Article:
While the threat from ISIS-inspired cyber-attacks is a high concern, especially in light of the formation of a new United Cyber Caliphate composed of previously disparate pro-ISIS hacking collectives, these hacking groups still operate unofficially, remain poorly organized and are likely underfunded.
This is according to Flashpoint, a leader in Deep & Dark Web data and intelligence, which has released a new report analyzing the cyber capabilities of the Islamic State (ISIS), titled “Hacking for ISIS: The Emergent Cyber Threat Landscape”.
“Given prior attacks that compromised the CENTCOM and Newsweek Twitter accounts, new concerns regarding ISIS’s cyber capabilities have clearly emerged,” says Laith Alkhouri, a co-founder at Flashpoint. “Until recently, our analysis of the group’s overall capabilities indicated that they were neither advanced nor did they demonstrate sophisticated targeting.
“With the latest unification of multiple pro-ISIS cyber groups under one umbrella, there now appears to be a higher interest and willingness amongst ISIS supporters to coordinate and elevate cyber-attacks against governments and companies.”
For the vast majority of its existence, the pro-ISIS hacking landscape was composed of at least five distinct groups that launched campaigns in support of the terror group. Evidence indicated that these collectives overlapped or coordinated with one another in certain campaigns, pooling their resources and manpower. This confluence culminated in the April 4th, 2016, announcement of a new group called the “United Cyber Caliphate,” which followed the formal merger of several groups.
These efforts suggest a growing pro-ISIS community of hackers that is expected to expand further, especially if the collective’s online operations become successful. Even limited success could inflate their notoriety and enable them to continue to grow their capabilities and attract talent.
Aside from exploring the new United Cyber Caliphate collective, “Hacking for ISIS: The Emergent Cyber Threat Landscape” takes an in-depth look at the birth and evolution of ISIS’s cyber capabilities by first exploring the most prominent actors on an individual basis, followed by a look at the latest developments.
Researchers noted that, so far, pro-ISIS hackers appear to have launched attacks primarily on government, banking, and media targets. These targets appear to be not only the focus of attacks but also what generate the most publicity for the groups behind them. However, these attacks remain relatively novice-level and are mostly attacks of opportunity.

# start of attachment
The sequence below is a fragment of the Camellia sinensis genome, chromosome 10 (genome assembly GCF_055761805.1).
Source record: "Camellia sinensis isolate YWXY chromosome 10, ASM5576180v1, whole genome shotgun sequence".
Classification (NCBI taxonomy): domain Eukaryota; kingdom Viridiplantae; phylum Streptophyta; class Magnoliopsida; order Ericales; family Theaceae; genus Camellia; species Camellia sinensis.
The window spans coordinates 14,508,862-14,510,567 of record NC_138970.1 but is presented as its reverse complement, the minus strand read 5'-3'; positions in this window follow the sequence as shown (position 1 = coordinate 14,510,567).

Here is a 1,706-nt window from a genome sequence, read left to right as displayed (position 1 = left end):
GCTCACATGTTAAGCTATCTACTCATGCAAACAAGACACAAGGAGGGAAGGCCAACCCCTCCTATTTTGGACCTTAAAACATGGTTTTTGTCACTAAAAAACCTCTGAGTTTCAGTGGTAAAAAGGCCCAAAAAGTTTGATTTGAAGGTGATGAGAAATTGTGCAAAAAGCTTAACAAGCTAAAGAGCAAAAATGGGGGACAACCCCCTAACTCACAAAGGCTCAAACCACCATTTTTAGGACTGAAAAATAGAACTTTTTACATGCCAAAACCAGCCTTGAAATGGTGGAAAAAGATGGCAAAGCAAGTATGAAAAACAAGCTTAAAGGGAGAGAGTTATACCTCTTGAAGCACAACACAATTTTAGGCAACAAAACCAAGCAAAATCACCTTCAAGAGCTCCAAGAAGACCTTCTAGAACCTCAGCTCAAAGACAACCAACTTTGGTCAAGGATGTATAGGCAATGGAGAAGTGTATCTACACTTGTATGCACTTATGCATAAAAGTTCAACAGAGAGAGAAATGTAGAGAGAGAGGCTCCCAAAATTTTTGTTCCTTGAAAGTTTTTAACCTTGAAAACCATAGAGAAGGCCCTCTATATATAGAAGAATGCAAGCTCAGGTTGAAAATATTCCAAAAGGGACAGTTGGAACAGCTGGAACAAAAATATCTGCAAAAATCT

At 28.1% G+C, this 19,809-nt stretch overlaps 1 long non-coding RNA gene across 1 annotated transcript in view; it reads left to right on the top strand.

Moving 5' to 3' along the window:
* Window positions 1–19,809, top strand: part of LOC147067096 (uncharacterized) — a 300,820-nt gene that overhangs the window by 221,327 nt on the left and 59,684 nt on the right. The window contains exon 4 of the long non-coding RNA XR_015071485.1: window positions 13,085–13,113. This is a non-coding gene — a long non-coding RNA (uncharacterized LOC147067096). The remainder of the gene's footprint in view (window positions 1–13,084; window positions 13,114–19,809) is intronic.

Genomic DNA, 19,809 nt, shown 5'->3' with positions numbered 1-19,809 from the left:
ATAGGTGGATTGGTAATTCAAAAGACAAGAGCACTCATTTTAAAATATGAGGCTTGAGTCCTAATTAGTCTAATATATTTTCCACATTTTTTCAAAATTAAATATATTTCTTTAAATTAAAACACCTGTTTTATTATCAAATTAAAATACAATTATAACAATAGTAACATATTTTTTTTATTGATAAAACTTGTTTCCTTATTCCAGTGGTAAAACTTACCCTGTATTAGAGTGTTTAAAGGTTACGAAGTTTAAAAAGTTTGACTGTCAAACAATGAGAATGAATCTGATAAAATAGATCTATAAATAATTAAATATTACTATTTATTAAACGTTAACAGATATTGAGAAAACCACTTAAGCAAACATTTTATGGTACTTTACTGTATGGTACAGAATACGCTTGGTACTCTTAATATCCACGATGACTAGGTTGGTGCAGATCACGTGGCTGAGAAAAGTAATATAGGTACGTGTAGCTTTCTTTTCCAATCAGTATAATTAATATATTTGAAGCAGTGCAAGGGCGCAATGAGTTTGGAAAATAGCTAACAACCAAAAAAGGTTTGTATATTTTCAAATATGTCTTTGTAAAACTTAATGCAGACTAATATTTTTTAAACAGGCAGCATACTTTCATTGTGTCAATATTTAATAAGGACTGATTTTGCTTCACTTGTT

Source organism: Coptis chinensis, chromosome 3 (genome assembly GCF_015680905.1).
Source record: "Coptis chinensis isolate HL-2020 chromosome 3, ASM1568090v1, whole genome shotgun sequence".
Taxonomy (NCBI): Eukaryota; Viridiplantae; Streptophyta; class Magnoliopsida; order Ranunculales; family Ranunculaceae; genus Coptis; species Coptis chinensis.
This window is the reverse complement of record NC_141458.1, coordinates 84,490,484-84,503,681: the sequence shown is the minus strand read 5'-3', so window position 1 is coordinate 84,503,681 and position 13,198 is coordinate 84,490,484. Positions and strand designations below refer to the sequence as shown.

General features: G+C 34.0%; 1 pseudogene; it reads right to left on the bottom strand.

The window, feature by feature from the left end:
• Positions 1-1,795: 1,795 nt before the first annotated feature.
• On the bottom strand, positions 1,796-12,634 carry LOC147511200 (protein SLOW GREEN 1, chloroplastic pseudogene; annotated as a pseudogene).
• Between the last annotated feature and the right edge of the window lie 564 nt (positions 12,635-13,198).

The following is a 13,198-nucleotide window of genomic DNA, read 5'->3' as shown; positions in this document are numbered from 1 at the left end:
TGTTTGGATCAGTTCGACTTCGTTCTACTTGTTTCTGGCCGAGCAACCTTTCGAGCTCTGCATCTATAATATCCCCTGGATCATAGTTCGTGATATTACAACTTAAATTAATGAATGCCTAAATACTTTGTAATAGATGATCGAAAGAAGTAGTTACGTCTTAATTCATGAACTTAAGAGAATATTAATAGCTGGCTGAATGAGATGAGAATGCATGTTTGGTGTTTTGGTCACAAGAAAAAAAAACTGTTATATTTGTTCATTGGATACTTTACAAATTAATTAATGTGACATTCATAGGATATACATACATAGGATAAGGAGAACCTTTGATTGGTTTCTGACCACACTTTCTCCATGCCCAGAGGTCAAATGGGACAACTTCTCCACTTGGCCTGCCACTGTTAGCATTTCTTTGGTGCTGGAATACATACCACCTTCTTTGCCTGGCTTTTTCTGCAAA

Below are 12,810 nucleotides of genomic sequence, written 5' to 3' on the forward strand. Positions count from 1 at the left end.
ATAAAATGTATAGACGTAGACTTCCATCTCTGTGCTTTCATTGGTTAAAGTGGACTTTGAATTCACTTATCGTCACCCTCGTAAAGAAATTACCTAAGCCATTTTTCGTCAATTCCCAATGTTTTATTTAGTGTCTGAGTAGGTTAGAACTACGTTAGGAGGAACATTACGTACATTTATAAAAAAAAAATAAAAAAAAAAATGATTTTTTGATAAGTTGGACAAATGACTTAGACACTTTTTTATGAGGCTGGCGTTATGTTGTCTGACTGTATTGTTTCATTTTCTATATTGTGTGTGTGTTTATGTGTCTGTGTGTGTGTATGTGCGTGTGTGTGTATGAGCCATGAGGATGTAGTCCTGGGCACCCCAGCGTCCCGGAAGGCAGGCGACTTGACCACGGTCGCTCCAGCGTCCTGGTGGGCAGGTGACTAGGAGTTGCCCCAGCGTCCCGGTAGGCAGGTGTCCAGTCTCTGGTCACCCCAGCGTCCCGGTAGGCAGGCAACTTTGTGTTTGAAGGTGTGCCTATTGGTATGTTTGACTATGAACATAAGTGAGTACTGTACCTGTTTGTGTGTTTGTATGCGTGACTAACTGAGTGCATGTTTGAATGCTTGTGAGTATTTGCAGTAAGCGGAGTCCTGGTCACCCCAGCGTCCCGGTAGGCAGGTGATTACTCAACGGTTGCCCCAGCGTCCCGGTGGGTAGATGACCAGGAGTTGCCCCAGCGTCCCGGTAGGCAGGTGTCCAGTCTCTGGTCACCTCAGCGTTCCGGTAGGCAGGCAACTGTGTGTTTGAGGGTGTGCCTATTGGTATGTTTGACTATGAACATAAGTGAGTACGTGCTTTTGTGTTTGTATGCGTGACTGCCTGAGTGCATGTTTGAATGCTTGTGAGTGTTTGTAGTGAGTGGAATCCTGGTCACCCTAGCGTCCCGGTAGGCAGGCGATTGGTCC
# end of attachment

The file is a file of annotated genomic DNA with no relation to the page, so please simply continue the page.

Such attacks include finding and exploiting vulnerabilities in web sites owned by, for example, small businesses, and defacing or DDoSing their websites. Flashpoint analysts expect that as these actors mature, they will continue targeting financial institutions.
Additionally, researchers studied a number of other factors to support their analysis including:
* Cyber Caliphate and Islamic State hacking division: An overview of these groups’ targets, accomplishments and ability to obtain sensitive data, along with a review of past attacks where these groups have been successful in launching cyber threat incidents.
* Call for cyber recruits: While ISIS has not explicitly attempted to recruit sophisticated hackers, Deep & Dark Web forums can be used as a training ground, allowing ISIS followers with low-level technical and hacking abilities to hone their skills. Deep & Dark Web forums include sections containing both beginner and advanced hacking courses, hacking tools and manuals, as well as ways to communicate with others for support and guidance.
* Techniques and tactics: While it is difficult to assess what techniques, tactics, and procedures (TTPs) ISIS’s supporters employ, based on the types of cyber-attacks the various pro-ISIS hacking groups have claimed responsibility for, Flashpoint analysts believe pro-ISIS hackers depend on coordinated campaigns, social media, use of malware, and specific technical tools.
* Hacking tools versus malware: Pro-ISIS cyber actors are likely to download hacking tools from publicly available sources while also utilizing both off-the-shelf and custom malware.
Adapted from an article by itonline.com